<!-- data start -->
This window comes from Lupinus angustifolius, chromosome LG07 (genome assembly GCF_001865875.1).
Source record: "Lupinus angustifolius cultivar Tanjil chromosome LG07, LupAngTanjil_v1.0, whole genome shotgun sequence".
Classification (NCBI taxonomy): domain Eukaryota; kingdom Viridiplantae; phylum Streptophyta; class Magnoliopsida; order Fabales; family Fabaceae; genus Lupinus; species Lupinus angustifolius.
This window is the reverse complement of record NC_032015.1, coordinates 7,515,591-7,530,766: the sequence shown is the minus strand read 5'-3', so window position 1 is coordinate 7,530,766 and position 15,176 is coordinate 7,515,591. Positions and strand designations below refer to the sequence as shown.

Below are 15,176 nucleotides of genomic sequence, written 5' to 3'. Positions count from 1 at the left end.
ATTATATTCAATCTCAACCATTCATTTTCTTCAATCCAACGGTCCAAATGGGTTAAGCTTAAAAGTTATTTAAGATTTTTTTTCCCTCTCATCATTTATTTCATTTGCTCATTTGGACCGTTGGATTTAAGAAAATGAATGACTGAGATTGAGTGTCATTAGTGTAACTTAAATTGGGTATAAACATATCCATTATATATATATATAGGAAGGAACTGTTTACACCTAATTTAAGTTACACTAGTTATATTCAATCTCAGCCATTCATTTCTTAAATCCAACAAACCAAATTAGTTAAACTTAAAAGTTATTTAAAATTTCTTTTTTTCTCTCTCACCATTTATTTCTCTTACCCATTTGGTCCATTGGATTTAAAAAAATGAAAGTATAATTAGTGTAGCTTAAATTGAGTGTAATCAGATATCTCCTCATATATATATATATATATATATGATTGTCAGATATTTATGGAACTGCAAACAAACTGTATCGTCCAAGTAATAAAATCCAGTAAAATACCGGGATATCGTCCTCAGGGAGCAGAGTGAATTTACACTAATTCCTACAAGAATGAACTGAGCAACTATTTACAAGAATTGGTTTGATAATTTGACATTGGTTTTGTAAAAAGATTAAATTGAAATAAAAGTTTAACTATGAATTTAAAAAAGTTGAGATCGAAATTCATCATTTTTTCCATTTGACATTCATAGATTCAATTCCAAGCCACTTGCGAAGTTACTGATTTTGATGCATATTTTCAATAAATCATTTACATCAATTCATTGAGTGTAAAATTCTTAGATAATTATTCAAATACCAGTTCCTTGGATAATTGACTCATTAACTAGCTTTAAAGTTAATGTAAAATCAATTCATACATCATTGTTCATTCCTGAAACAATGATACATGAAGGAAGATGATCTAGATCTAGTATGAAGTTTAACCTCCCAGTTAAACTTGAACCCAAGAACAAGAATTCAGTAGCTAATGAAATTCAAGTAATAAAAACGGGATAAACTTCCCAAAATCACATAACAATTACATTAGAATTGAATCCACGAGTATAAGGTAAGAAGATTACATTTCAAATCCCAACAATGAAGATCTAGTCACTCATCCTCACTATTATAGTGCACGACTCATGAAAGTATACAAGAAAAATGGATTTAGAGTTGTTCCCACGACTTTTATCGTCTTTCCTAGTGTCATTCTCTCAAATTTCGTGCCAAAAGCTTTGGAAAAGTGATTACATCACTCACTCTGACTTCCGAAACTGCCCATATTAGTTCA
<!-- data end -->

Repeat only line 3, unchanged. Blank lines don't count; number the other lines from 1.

Classification (NCBI taxonomy): domain Eukaryota; kingdom Viridiplantae; phylum Streptophyta; class Magnoliopsida; order Fabales; family Fabaceae; genus Lupinus; species Lupinus angustifolius.